Amazon as frenemy: What’s on the minds of top retailers today
Last week, nearly 200 executives from retail startups and long-standing brands joined us in Napa, California, for the Digiday Retail Summit to talk through their biggest challenges.
In town hall-style discussions and small-group meetings, they discussed the issues weighing on their minds: Amazon, internal roadblocks, conversion, customer acquisition and conquering “cross-channel.”
Here are some of the candid thoughts retailers shared on the topics.
‘Amazon’s a haters’ club.’
Executives considered Amazon’s pros, though wound up focusing on its cons. In the end, most agreed: It’s a bully.
“It’s not Amazon that’s changing things — things are just changing: The marketplace is changing. User expectations are changing. The retailers that can evolve will survive, and the rest will die. But Amazon’s not a threat.”
“We call Amazon a ‘frenemy’; we sell through our own site and through Amazon, and our customer prefers shopping our products through Amazon. That’s their choice, and that’s OK. For us, the challenge with Amazon is there’s no opportunity to tell our brand story.”
“Amazon is giving opportunities to small businesses that don’t have large reaches or big budgets. Some folks I know are going to survive because of Amazon. For them, it’s definitely a plus.”
“Amazon’s a haters’ club. We were considering partnering with them, but we felt like we were being bullied. They were like, ‘We own this space — you can either hop on or not.’”
“Amazon can be a useful acquisition tool. We currently have five or six products on there for that reason.”
“It’s price-driven, so for a luxury brand, it’s not a fit. It doesn’t offer the same story, feeling or service of a luxury brand. It’s got work to do to get there.”
“If you partner with Amazon, they’re going to use you to learn everything they can. We did, and they built a private brand much like ours, using the same factory.”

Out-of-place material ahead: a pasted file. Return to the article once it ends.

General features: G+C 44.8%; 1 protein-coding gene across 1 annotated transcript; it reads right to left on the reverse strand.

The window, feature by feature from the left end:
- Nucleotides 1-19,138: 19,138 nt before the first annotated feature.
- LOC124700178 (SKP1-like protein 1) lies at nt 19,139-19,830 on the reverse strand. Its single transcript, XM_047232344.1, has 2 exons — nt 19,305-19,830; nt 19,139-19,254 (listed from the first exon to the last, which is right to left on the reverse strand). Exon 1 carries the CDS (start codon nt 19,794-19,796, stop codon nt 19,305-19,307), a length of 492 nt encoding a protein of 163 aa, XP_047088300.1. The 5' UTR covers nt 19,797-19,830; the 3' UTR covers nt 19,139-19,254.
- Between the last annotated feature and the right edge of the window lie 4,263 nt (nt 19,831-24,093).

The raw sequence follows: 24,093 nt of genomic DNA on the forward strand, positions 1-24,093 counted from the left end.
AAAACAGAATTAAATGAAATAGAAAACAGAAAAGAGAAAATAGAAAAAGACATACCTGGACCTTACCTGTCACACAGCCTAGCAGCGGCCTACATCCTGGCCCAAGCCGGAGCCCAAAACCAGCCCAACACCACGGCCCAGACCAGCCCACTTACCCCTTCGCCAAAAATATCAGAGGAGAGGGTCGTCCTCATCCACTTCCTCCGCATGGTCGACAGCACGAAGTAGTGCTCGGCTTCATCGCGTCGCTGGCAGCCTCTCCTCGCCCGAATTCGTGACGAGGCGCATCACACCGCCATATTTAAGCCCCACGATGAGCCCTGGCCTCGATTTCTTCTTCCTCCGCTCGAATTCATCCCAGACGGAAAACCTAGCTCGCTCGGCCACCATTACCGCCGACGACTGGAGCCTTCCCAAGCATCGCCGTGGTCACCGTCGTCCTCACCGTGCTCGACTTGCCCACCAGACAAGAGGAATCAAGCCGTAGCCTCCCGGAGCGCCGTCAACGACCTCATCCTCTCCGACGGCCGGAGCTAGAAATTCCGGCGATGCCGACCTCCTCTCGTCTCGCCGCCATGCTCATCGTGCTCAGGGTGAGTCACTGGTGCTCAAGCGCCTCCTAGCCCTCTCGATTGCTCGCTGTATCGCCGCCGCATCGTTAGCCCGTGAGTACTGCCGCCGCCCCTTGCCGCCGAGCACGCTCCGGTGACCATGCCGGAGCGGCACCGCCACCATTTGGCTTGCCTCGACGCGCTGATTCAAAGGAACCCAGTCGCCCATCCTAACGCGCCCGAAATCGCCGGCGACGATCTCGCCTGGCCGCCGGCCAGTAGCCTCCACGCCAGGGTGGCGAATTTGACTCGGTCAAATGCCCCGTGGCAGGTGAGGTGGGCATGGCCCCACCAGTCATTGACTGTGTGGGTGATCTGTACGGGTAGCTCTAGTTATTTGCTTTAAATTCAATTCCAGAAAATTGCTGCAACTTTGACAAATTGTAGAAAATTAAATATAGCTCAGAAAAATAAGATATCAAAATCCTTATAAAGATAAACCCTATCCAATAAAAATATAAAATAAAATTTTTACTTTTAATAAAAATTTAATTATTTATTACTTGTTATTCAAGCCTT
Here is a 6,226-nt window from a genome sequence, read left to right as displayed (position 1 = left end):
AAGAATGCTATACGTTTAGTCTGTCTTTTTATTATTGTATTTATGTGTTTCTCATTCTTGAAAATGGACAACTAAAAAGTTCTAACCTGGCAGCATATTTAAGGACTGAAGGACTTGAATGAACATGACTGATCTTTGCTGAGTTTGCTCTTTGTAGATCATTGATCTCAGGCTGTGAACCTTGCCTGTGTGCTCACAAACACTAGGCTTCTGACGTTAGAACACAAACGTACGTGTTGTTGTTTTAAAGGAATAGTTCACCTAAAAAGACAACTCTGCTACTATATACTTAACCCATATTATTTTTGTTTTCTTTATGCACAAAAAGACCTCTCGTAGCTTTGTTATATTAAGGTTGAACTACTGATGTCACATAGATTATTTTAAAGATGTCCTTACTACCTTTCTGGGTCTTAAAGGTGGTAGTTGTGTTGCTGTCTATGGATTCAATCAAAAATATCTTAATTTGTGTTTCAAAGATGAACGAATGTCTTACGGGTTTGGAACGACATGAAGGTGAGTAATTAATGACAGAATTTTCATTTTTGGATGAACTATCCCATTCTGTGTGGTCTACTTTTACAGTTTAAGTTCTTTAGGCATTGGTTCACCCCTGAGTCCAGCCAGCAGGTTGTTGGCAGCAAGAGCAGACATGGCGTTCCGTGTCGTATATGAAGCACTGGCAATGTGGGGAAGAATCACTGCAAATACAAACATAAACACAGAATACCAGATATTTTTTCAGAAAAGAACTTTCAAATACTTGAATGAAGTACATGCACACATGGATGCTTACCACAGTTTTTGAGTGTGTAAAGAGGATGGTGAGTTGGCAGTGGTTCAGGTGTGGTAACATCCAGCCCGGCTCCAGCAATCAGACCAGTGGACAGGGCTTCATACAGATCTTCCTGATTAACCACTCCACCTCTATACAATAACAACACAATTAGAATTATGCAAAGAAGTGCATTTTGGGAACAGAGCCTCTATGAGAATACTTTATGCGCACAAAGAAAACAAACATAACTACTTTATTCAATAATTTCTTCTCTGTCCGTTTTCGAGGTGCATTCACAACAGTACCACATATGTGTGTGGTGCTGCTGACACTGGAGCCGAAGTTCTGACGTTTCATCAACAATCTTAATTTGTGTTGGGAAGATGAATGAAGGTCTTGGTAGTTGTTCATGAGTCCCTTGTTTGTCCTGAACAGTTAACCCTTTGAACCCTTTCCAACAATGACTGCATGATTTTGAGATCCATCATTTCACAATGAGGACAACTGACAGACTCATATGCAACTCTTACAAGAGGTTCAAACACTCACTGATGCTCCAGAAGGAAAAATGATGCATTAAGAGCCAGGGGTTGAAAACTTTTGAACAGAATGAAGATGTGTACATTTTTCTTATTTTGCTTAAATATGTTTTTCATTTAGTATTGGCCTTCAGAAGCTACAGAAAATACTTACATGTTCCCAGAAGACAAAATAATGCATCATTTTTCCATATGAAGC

“With brands like Nike now selling on Amazon, it’s almost impossible for fashion brands not to cave.”
“Amazon only does what it does for Amazon, and that’s the problem with Amazon.”
Are influencers worth it?
What are the best ways to monetize social media? Retailers shared concerns about whether their marketing dollars are being well spent, and all talk turned to influencer marketing.
“We use an affiliated marketing tool that’s been helpful in tracking the performance of unique blog posts and unique Instagram posts, where we can tag a product and see how many transactions it drives in a certain period.”
“We think about [Instagram] more along the lines of traditional media than a means to conversion; for us, it’s a broadcast channel, rather than a digital channel. We’re tracking things like media value and impressions delivered.”
“We’ve had the most democratic conversations about influencers, which are so subjective. Lately, though, we’ve been better able to track their success — and our ROI.”
“It’s not how many followers an influencer has, it’s how that influencer fits with your brand: the way they speak, their vibe. Without authenticity, don’t bother.”
“Our influencer activations are mostly about content creation, but we’re trying to track conversion on them. It’s more about driving traffic and getting new members to sign on than sales.”
Acquiring customers takes work.